bird population... so the list goes on. However, 'weeds' in your fields 
are something to be ashamed of!

The weeds of shame?

Conventionally, docks, dandelions, thistles, nettles etc. means poor 
pasture management and the worry will be your neighbours will be judging 
you for mismanaging the land. No one wants to be ridiculed or judged and 
I do understand my family's concerns; however, the reason we are trying 
hard to shed the worry of what others think is that we have seen what 
those who have freed themselves from those shackles have managed to achieve.

Weeds are our friends

Pioneers Joel Salatin & Neil Dennis

For some it's come more naturally, and some positively thrive off 
standing out from the crowd and being different. Fast becoming the 
poster boy of holistic farming, Joel Salatin revels in it. I've heard 
him described as a punchbag whose smile gets bigger the more he gets 
hit. But I doubt anyone could argue with what he has achieved at 
Polyface Farm in terms of land and business health.

Similarly, in Canada, on the holistically managed ranch of Neil Dennis 
the land speaks for itself. Every year there is more biodiversity and 
more resilience as his business goes from strength to strength. And his 
main tool for achieving this is a massive steaming, stomping mob of over 
1000 cattle. Neil says that becoming a Holistic practitioner means you 
simultaneously provide your local community with a free service. He goes 
on to describe how his farming neighbours are now all so busy 
criticising and bitching about his farming methods that they forget to 
fight amongst themselves anymore.

We view ourselves very much as second or even third wave following these 
pioneering farmers. But even so these farming methods are still very 
much viewed as 'fringe' by conventional agriculture, much as 
permaculture is viewed as 'fringe'. As such one of the toughest things 
to cope with on a regular basis is that feeling of isolation from those 
around you.

Find like minds

Isolation can induce horrible negativity. We've found it saps our 
energy, stifles us and slows down making actual physical progress on the 
farm. It's a struggle to keep up enthusiasm and as a result we have in 
the past ground to a complete halt. For us, the easiest way to cope is 
to occasionally change our neighbours for the day. By that I mean go out 
and find like minds.

Luckily on the rare occasions we attend courses and events there are now 
the same sustainable-minded farmers turning up and it's a real joy to 
see their faces. You know you're in good company for the day where 
everyone has an interest in what's being debated and nobody is there to 
belittle or put it down. On those days you know you can openly talk 
'shop' in great detail and get valued advice from on hand experts. There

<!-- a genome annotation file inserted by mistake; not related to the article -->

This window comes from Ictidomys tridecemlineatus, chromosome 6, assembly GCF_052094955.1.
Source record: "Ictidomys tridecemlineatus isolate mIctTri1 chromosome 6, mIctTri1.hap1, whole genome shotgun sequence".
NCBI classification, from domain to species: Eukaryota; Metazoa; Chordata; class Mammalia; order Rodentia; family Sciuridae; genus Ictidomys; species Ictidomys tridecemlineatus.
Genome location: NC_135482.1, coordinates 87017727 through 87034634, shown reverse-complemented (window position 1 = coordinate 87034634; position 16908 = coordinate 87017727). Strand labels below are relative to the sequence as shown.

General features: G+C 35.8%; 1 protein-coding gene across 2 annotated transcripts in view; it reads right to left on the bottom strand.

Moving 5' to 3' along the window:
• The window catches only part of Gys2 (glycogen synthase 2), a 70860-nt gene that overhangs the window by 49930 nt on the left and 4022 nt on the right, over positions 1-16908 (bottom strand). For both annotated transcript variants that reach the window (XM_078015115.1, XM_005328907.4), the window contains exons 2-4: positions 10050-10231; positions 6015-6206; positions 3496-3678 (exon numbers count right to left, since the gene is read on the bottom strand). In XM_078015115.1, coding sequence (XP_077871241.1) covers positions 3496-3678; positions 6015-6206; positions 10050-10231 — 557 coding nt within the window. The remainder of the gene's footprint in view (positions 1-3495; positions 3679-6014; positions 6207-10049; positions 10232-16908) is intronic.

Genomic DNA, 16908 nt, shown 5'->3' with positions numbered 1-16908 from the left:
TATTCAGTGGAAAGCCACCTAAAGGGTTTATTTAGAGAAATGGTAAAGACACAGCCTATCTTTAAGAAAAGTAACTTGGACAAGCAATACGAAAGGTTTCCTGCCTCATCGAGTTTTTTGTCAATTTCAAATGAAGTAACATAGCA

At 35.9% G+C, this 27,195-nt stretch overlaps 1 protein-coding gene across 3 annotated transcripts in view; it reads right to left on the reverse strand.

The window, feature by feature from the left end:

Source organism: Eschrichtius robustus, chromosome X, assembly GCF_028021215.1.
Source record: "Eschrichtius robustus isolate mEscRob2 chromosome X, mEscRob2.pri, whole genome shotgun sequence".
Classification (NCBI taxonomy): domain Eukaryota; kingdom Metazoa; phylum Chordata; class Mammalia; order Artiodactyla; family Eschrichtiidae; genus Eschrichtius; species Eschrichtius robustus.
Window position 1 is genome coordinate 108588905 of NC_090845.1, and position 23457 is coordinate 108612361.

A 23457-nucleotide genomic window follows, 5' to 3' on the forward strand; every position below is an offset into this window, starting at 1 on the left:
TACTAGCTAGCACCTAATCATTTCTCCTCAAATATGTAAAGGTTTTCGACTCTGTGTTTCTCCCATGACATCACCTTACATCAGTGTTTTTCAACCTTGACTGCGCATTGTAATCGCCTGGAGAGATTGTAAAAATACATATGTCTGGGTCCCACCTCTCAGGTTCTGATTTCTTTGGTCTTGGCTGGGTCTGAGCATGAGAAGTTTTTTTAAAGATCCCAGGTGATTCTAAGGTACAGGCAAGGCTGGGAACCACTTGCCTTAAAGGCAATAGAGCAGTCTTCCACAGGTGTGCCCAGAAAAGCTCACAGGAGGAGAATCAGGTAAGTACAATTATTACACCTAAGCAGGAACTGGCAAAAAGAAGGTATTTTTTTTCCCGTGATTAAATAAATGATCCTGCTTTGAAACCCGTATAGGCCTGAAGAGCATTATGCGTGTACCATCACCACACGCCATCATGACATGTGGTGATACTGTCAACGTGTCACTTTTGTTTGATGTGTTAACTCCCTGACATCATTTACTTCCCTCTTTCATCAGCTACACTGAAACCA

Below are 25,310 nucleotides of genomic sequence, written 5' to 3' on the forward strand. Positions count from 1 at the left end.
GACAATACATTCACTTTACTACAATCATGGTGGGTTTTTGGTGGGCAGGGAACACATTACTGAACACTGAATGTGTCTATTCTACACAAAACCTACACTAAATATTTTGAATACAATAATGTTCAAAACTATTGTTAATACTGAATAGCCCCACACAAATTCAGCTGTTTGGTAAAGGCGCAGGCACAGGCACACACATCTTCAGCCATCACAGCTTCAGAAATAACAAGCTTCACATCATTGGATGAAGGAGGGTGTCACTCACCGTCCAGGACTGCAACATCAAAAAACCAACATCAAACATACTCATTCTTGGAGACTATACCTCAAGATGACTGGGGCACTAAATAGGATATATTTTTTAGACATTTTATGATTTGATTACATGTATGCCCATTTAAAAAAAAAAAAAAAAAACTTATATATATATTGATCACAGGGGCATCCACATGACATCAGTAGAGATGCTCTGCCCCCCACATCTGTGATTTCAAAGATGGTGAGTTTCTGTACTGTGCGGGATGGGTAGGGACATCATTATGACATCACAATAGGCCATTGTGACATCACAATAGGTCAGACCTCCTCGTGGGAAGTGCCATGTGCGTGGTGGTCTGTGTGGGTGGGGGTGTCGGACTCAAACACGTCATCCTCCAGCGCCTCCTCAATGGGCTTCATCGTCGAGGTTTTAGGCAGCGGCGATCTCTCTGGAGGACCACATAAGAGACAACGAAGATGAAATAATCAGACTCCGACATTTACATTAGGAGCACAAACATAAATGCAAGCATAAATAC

is a huge relief in knowing you're not alone.

The importance of finding like minds (image courtesy of 'RegenAg UK 

We've had friends ask in the past, "I want to buy a plot of land what 
should I be looking for?". Now we know how relatively straightforward it 
is to heal land using regenerative/ecological/permaculture principles 
our recommendations have changed from just looking at the topography and 
quality of the land.

Who lives next door?
I would still say ideally look for south facing land with its own water 
supply but, after that, really the most important thing of all is to 
have like-minded folks around you. The land in a way is the easy part, 
you can practically transform that relatively quickly. What takes far 
more work and can be a lot harder to build are personal connections, 
rapport and affiliations with the community around you. As you're 
starting up it helps so much if at least one other person close by 
understands what you are trying to achieve.

I guess we all desire a level of social acceptance, and not to feel too 
fringe from society or be judged. For anyone practising permaculture 
there is a keenness for the ecological concepts we're working with to 
have greater understanding from a wider part of society. It would 
certainly help with a vast number of ecological problems we're facing. 
Until that time we all have to contend with what the neighbours think. 
Be aware of it and be neighbourly but don't let it hold you back.

Rebecca Hosking and Tim Green made the BBC2 film 'A Farm for the Future' 
and write a regular blog about their experiments and experiences putting 
permaculture, holistic management and other regenerative agriculture 
techniques into practise on the farm and in their garden. To find out 
more click HERE.

For more information about Renegnerative Agriculture & Holistic 
Management courses worldwide see http://regenag.com

For upcoming courses in the UK see http://www.regenerativeagriculture.co.uk/

More information about the Orange-County-CA-Permaculture mailing list